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drop-title] Message from the President of the United States, accompanying a report of the Secretary of State, containing observations on some of the documents, communicated by the President, on the 18th January 1799. Published by order of the House of Representatives, and printed by John W. Fenno.

Pickering, Thomas.

Published by Pr. by John W. Fenno, [Philadelphia], 1799
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Evans states that this "is not the official printing but a pamphlet made by repaging a newspaper printing of the message." Printed in double columns. Contains the report by Secretary of State Timothy Pickering on the XYZ Affair, dated 18 January 1799, and the forwarding letter of John Adams, dated 21 January 1799. As Europe was engulfed in war, the American electorate became deeply divided over the issue of whether to side with their ally in their war of independence or with Great Britain in their effort to prevent French domination over the continent. By 1795, however, Franco-American relations had become severely strained, owing primarily to Jay's Treaty which failed to protect America's trading agreements with France. The treaty, together with the subsequent election of John Adams as President of the United States (the French minister to the U. S. had openly supported Jefferson), was viewed by the Directory with hostility. In response, the French conducted a maritime war against the United States, with privateers seizing hundreds of vessels flying the American flag. The Directory also refused to accept Charles Pinckney as James Monroe's replacement as foreign minister to France (Monroe had opposed Jay's Treaty), essentially breaking off all diplomatic ties. Promising "a fresh attempt at negotiation" in his message to Congress of 16 May 1797, John Adams appointed John Marshall and Elbridge Gerry to join Pinckney as part of a peace commission charged with negotiating a new treaty with France. Unfortunately for the commissioners, Secretary of State Thomas Pickering's instructions asked for much and gave away little, thus giving them a weak hand with which to bargain. In addition, they were later approached by three agents of the French foreign minister Talleyrand, identified in their dispatches as X, Y, and Z, who demanded a bribe as a precondition to negotiation. Pinckney refused and news of the XYZ Affair, released to Congress by the President on 3 April 1797, led the more extreme Federalists to press for an immediate declaration of war. 8vo. 16 pp. Evans 36548. Removed from a nonce volume; first two and last two leaves separated. Moderate spotting to several pages and soiling in some margins; first leaf somewhat browned. Shallow chips and tears throughout, limited to margins; last leaf with tears extending slightly into text and chips resulting in the loss of several letters to pp. 15 and 16 without loss sense. Some dog-earing. Last page with a few letters at the bottom a bit faded. Pamphlet with two light fold marks across width. Bookseller Inventory # 12730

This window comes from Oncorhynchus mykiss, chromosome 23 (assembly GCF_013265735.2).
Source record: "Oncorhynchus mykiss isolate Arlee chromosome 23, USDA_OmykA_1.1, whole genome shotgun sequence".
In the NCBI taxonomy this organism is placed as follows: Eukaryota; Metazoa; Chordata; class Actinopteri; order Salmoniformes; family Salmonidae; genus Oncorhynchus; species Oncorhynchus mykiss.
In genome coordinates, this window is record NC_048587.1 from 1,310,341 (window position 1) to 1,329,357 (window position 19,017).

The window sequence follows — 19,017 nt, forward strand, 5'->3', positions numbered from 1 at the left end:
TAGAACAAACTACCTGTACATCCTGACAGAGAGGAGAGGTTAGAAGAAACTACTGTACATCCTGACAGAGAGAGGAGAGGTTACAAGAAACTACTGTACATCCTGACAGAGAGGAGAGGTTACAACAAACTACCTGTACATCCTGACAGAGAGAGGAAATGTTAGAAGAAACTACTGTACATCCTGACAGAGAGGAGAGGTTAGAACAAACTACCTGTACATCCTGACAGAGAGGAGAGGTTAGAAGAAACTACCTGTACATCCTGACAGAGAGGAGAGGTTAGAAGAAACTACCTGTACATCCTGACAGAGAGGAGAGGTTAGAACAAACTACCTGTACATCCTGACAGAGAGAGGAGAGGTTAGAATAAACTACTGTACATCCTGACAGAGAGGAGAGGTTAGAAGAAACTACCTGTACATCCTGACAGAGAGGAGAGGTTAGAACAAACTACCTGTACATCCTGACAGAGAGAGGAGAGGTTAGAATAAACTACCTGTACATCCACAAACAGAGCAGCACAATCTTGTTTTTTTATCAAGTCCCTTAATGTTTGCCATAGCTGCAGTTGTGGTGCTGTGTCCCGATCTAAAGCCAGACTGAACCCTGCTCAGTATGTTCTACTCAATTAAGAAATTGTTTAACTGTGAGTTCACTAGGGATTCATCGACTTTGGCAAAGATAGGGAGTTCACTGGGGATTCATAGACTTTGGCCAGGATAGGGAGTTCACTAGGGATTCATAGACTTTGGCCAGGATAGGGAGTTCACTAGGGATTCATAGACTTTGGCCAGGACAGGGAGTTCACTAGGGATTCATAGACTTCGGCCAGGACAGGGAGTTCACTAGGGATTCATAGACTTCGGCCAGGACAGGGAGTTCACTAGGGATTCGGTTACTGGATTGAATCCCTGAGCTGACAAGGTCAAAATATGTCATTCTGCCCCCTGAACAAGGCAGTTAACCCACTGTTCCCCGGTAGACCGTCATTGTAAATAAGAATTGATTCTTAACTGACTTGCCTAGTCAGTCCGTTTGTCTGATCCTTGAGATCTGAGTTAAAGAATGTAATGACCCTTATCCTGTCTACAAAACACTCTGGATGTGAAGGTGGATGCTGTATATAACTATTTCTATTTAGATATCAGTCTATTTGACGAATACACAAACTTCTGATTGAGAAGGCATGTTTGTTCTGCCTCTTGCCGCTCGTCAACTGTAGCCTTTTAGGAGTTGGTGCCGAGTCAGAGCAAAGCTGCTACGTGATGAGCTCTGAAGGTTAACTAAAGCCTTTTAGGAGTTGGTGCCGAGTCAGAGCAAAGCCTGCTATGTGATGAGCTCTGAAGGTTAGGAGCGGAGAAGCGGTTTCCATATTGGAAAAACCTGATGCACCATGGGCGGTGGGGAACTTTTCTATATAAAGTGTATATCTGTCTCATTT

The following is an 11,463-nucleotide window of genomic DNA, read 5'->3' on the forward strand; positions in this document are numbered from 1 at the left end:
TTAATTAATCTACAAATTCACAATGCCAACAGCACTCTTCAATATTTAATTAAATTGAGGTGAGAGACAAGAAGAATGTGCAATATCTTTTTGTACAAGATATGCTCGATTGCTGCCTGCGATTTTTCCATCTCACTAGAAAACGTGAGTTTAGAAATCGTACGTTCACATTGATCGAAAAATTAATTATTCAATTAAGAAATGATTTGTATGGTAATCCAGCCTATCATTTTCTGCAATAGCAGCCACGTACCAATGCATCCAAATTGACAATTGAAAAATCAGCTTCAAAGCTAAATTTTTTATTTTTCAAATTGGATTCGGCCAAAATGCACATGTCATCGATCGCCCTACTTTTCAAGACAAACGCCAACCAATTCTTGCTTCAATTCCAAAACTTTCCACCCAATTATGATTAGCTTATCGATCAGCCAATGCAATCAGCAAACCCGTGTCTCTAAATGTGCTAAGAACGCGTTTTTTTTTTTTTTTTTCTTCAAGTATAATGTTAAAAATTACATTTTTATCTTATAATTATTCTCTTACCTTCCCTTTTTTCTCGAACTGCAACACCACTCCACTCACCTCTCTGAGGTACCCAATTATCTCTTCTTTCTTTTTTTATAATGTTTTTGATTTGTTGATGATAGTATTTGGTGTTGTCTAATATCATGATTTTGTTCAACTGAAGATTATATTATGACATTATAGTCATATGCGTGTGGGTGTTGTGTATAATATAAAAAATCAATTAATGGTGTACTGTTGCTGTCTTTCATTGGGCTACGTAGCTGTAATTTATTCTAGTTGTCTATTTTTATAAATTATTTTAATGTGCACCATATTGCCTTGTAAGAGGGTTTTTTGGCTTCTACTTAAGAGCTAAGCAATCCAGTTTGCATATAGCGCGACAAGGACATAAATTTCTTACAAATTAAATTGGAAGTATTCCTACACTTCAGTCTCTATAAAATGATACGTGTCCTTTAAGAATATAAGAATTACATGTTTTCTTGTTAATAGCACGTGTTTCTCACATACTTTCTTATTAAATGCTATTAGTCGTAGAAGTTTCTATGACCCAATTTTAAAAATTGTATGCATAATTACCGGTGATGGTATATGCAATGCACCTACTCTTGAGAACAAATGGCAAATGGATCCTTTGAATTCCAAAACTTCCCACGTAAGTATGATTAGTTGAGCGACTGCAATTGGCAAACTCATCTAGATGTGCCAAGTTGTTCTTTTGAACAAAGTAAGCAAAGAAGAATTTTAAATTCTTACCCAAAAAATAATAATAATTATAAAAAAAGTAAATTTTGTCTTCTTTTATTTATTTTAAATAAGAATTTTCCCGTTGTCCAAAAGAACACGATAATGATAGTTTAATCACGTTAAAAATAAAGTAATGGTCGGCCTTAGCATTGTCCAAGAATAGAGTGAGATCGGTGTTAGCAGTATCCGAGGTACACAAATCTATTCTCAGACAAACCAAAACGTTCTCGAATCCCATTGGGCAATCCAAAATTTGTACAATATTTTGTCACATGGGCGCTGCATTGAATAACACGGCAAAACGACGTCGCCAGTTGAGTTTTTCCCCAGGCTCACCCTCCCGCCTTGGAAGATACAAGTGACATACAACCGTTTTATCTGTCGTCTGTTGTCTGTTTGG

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Title: drop-title] Message from the President of ...

Publisher: Pr. by John W. Fenno, [Philadelphia]

Publication Date: 1799

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